I wasn’t able to be fully mobile but I still had movement in my legs so I could remain upright and change positions. Another couple of hours passed, which seemed to fly by but by now the baby’s heart rate was starting to show some signs of distress. The monitoring was streamed live into the office so the doctors could monitor it remotely without needing to keep coming in and out of the room. I was offered another examination as they wanted to see if I was making progress, if not they were planning on offering me a caesarean (I found this out in hindsight) but thankfully I was 9cm and progressing rapidly…most likely why baby’s heart rate had started dropping.
However shortly after this the doctors started to get more concerned about the heart rate tracing as it was continuing to show that my baby might be getting distressed with every contraction. Another examination confirmed I was fully dilated and ready to start pushing. As her head was still very high in my pelvis, there was quite a significant chance I would require some assistance and even possibly a caesarean if her heart rate continued to be worrying (again I was told this afterwards when the doctors came round later for a debrief chat so I could focus on what I needed too and not worry about any other potential outcomes that I couldn’t control).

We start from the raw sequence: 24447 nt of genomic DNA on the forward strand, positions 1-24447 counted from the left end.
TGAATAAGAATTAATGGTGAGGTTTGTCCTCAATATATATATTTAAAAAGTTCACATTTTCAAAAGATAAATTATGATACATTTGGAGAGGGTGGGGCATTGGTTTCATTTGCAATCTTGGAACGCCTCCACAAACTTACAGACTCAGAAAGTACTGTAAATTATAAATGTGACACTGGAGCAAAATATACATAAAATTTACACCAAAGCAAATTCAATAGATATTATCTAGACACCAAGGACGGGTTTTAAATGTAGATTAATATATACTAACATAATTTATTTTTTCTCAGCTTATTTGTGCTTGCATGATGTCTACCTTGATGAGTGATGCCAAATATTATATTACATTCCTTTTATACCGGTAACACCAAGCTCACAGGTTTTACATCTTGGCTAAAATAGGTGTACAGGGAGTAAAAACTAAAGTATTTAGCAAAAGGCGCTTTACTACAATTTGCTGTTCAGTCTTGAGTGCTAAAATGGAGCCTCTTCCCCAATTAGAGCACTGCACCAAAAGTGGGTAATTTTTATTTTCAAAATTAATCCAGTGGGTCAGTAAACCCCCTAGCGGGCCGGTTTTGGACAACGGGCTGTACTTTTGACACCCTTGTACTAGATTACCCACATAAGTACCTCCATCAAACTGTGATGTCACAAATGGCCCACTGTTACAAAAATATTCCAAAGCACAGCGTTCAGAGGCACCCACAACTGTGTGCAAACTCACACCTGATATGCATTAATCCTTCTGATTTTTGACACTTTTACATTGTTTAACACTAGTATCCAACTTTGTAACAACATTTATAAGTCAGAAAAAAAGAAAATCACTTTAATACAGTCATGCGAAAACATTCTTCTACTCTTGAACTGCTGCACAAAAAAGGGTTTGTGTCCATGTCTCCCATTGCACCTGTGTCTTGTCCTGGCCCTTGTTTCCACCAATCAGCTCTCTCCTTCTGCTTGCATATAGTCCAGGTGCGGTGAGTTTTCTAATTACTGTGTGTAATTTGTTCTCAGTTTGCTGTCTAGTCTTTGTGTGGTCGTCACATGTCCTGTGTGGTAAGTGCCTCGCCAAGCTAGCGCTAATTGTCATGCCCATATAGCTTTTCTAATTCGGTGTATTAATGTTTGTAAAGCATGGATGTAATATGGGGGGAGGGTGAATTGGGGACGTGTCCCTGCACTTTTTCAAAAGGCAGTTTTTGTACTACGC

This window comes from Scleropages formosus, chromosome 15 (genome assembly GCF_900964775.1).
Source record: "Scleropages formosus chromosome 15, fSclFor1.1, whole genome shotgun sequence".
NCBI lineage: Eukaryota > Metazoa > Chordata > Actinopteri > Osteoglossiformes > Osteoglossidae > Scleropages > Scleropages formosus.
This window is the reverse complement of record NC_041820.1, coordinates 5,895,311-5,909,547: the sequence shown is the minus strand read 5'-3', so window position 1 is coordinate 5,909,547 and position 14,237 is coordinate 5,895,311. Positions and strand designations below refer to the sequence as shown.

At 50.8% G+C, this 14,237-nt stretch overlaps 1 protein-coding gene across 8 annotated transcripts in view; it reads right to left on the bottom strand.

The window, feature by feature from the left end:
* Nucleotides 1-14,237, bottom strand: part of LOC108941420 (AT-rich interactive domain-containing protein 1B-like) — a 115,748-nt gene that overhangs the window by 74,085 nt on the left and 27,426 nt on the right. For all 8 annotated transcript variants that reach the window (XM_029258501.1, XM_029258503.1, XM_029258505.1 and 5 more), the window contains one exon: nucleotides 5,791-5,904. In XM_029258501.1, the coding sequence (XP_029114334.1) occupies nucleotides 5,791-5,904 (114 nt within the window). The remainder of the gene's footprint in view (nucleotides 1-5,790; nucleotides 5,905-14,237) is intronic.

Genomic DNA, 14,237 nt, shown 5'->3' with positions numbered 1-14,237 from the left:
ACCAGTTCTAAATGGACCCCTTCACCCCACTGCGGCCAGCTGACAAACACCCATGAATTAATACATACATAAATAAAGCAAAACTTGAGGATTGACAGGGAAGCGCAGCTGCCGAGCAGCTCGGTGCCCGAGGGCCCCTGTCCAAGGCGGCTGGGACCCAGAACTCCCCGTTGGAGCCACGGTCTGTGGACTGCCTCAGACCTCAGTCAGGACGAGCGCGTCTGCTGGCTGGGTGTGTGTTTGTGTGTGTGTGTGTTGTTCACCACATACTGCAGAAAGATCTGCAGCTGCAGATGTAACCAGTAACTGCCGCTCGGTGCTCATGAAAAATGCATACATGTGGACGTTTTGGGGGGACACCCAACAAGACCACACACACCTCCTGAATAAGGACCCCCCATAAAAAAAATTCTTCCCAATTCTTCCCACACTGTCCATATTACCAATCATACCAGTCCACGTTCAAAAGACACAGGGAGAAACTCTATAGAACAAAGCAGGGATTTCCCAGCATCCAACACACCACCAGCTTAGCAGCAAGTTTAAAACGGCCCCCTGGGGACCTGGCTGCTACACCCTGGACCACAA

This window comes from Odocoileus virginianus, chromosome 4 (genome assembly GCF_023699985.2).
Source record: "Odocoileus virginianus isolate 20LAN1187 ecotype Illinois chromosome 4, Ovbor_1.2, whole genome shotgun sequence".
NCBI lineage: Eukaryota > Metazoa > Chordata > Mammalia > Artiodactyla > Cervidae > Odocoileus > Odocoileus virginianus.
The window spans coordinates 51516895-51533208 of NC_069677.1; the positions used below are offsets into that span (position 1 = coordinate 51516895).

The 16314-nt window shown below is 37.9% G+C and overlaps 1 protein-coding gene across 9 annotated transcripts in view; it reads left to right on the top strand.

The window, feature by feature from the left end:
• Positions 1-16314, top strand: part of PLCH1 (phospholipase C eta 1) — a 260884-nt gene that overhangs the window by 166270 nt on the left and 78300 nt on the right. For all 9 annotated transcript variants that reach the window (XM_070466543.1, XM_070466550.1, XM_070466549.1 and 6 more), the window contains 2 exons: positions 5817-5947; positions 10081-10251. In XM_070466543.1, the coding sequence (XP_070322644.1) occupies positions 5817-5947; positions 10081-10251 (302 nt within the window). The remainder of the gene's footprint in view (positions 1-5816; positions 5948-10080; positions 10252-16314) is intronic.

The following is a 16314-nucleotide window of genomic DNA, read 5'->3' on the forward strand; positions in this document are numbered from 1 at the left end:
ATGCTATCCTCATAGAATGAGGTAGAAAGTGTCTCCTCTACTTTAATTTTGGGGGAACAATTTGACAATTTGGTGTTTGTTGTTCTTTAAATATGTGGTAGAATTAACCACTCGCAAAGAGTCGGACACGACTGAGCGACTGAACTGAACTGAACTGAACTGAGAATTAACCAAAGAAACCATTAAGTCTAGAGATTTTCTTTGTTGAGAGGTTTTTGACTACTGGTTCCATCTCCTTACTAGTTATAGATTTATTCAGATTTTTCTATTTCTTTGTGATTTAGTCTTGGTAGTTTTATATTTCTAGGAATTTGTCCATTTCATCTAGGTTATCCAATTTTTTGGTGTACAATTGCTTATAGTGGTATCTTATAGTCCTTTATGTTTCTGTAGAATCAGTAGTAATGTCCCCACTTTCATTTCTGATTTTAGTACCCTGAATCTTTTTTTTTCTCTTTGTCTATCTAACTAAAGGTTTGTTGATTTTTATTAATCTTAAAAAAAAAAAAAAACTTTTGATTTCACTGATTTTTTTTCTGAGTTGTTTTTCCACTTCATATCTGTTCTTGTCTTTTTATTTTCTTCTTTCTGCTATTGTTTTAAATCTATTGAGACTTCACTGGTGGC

Thankfully with pushing it slightly improved and I pushed for just under an hour before the doctors recommended giving me some assistance with forceps. Thankfully I’d pushed enough that I’d moved her down in my pelvis and didn’t need to go to theatre. A few more pushes later and with some assistance from the doctors my beautiful daughter was gently lifted up straight onto my chest as she screamed life into her lungs. We had 5 minutes of delayed cord clamping while skin to skin and then I got to cut her cord. I had an episiotomy so while this was being stitched she latched to the breast for her first feed. We had hours of skin to skin, had the tea and toast I’ve heard women rave about and my little lady was checked and weighed, a very respectable 8lb 1oz, not the huge baby they predicted but also a pretty good size for me.
On paper my birth was everything I wanted to avoid, plan b and maybe even plan c but I still reminisce and feel positive about everything. I was empowered to make choices that were right for me. I felt respected and fully trusted my support team around me. I started writing this when my daughter was only a few weeks old but as I sit here with a healthy 10 week old baby now and re-read it through again I can only smile thinking back to the best day of my life.